Reclaim Disk Space on a Mac by Periodically Clearing Out ~/Downloads

Mar 23, 2011 - 9 Comments


Mac users can often reclaim significant disk space by clearing out their Downloads folder.

Just how significant depends on the user, what they download, and if they tend to that directory often, but… See that screenshot? That’s my Macs Downloads folder measuring in at a whopping 26.18GB and begging for deletion. I’m a pretty savvy individual but I’ve somehow neglected to periodically delete the contents of ~/Downloads and it grew to include over 7,000 files and consume 10% of my overall disk space.

Here’s the worst part about this: the majority of that space was taken up by music files, including songs that have already been added to iTunes. In other words I needlessly had two copies of tons of music. Oops.

This is probably a situation that many of you can relate to with downloaded files; perhaps they are dmg, pkg, or zip files that have already been used or installed, or old movie files that have been watched, pictures that are no longer necessary, or music and other media files that are no longer needed.

You can check your own Downloads folder easily, it’s in the user home folder and is accessible through the Finder via the sidebar, navigating in the file system, or by going to the “Go” menu and choosing “Downloads” like so:

Go to Downloads folder in Mac OS X

Then just scan the contents of ~/Downloads/ and ask yourself, is this stuff necessary? Can I trash this stuff? Sort it by file size in List view to help narrow down the largest junk:

The downloads folder in Mac OS X can be sorted by file size

If you’re not entirely sure, you can always back up the contents of the Downloads folder to an external hard drive to serve as a copy just in case, then remove it from the Mac hard drive to save primary disk space.

Your choice, use your discretion when deleting files, but generally speaking, there’s no need for digital clutter once you no longer need a file.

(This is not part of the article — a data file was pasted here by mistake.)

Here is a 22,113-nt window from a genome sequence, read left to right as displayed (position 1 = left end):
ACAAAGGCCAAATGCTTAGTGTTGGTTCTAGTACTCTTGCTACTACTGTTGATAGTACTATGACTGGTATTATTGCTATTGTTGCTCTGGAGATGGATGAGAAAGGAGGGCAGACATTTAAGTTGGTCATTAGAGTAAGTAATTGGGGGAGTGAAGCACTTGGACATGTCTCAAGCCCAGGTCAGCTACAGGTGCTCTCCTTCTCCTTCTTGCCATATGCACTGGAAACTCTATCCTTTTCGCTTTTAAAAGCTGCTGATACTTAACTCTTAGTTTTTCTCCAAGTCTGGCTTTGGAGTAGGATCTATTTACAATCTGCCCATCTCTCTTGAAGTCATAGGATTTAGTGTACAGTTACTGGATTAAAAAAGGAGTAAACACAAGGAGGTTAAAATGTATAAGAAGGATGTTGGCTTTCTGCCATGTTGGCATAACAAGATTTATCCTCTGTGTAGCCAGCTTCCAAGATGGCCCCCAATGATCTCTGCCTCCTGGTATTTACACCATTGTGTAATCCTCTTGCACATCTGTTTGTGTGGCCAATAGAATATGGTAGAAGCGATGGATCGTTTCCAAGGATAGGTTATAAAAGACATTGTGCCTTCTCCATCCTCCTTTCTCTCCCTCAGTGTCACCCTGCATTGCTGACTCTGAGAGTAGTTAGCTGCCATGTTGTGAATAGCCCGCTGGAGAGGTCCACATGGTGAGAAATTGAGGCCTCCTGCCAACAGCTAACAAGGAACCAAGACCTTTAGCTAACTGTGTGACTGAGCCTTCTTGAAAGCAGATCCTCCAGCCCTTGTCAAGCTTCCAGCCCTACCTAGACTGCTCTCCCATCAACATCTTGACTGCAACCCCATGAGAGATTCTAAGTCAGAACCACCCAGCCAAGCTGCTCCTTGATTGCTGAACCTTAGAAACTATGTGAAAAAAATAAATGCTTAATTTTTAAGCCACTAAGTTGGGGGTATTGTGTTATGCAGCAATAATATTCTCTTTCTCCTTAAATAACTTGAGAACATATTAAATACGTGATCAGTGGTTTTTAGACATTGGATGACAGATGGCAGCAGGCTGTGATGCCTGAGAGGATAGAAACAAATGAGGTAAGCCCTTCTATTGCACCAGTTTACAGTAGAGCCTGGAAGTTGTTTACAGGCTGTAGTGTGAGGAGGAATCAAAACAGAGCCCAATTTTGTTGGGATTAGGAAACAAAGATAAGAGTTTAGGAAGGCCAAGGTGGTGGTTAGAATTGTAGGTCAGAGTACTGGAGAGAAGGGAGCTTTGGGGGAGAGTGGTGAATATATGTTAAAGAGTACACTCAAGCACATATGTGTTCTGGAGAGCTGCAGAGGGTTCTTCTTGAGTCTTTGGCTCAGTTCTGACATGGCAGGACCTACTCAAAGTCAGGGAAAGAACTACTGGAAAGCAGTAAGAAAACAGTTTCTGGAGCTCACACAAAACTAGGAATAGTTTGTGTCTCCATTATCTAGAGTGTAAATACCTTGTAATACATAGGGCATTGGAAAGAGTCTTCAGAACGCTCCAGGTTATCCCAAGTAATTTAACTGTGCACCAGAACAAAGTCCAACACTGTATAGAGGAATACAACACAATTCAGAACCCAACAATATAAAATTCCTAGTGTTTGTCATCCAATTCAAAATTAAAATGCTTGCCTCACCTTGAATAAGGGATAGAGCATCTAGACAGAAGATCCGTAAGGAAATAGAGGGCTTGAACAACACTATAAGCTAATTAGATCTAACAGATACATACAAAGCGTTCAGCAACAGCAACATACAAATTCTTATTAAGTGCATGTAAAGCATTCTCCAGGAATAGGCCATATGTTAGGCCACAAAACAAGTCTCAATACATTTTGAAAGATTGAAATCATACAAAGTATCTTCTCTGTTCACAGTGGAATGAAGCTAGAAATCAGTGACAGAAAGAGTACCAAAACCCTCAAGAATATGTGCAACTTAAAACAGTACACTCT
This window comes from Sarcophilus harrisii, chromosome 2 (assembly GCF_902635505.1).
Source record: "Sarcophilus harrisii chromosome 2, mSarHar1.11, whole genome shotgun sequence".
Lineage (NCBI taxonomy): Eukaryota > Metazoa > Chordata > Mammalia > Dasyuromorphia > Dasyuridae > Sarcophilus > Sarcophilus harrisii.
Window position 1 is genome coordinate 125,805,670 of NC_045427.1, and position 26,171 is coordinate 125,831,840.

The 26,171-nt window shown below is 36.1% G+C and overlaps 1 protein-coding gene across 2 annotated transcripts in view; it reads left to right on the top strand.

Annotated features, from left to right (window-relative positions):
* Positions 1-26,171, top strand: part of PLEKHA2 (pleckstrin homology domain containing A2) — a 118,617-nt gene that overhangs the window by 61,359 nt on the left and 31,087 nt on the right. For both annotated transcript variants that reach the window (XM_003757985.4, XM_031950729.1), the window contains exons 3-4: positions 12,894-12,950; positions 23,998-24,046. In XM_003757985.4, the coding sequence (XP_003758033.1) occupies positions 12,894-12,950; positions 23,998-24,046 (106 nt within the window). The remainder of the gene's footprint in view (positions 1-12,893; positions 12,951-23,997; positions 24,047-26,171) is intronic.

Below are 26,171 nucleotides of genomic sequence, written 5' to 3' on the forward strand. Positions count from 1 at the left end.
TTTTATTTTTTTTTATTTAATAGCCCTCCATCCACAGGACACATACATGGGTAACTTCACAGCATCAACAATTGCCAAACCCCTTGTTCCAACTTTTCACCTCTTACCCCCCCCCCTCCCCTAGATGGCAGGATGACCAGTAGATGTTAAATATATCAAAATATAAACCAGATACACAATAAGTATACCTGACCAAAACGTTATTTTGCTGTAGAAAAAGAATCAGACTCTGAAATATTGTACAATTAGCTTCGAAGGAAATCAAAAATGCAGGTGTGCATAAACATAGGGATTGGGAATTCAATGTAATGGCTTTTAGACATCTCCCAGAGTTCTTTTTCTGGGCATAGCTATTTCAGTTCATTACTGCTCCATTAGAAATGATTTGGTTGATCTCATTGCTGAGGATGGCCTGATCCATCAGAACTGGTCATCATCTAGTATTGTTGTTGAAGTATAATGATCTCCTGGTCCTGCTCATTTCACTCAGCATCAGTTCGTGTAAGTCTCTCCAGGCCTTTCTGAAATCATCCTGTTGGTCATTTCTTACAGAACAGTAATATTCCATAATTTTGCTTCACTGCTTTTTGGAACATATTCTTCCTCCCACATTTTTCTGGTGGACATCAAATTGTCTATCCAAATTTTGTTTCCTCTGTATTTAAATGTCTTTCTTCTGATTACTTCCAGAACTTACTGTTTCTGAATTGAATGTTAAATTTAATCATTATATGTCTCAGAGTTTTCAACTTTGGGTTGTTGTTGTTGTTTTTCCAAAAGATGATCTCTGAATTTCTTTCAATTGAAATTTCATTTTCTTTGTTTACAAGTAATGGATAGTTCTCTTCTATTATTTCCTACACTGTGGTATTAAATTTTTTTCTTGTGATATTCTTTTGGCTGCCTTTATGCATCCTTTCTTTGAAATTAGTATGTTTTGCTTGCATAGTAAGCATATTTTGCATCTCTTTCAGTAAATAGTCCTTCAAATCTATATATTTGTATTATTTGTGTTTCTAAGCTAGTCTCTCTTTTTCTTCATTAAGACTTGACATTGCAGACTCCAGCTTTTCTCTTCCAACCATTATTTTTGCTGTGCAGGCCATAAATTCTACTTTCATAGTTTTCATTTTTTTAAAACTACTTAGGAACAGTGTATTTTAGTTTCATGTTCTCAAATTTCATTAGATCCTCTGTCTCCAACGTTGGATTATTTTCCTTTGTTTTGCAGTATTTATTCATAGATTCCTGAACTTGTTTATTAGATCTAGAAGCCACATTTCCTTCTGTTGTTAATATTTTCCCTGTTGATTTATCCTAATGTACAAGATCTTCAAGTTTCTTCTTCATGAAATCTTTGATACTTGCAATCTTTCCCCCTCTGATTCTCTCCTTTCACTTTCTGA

Don’t be surprised if discover the folder to be enormous in a disk space recovery scan with an app like OmniDiskSweeper, which shows you where space is going to and where you can focus on file removal to get some of that disk capacity back again.

The moral of the story here is don’t forget to check on your ~/Downloads folder from time to time, it grows a lot more than you’d expect.

If you want a super fast way to do this and check the total size of the Downloads folder, this tip is great: hit Command+Spacebar to enter Spotlight, type “Downloads” then hit Command+i to bring up the Get Info window. This will show you the size taken up by Downloads, as well as the total file count in the directory.


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Posted by: William Pearson in Mac OS, Tips & Tricks


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  1. Tiffany Hansen says:

    My downloads file has been emptied basically and I still have no idea where the 120 GB of space is on my hard drive. I have sorted all my files by size under Mac HD and the “other” does not specify what it it. Any ideas?


  2. […] user downloads folder is notorious for growing gigantic when left unchecked for a while, and it’s often the easiest pickings. Jump to your […]

  3. […] common pit of enormous files is the user Downloads folder, when using the file size search don’t be surprised if you run into a fair amount of .dmg and […]

  4. Mike Reys says:

    I added this to my crontab:
    0 * * * * find /Users/mreys/Library/Logs -mtime +30 -type f -exec rm -rf {} \;

    I also added the following to my crontab to get rid of my mail downloads (they remain there even if you immediately open the attachments, they don’t go to /var/tmp or something)

    0 * * * * find “/Users/mreys/Library/Mail Downloads” -mtime +7 -type f -exec rm -rf {} \;

  5. Antony Watts says:

    So, don’t use a Downloads folder at all. Send everything to your Desktop – that will quickly remind you to Trash un-needed files!

  6. Parakeet says:

    26GB?? how does that happen? LOL you must be downloading a lot of … something

  7. Joseph says:

    By “downloads” he means the folder you keep your porn in. :D

  8. Reb says:

    so to keep it minimal: we should delete some files if they take up so much diskspace :)

    btw there is an option in itunes for not duplicating media files once they are added

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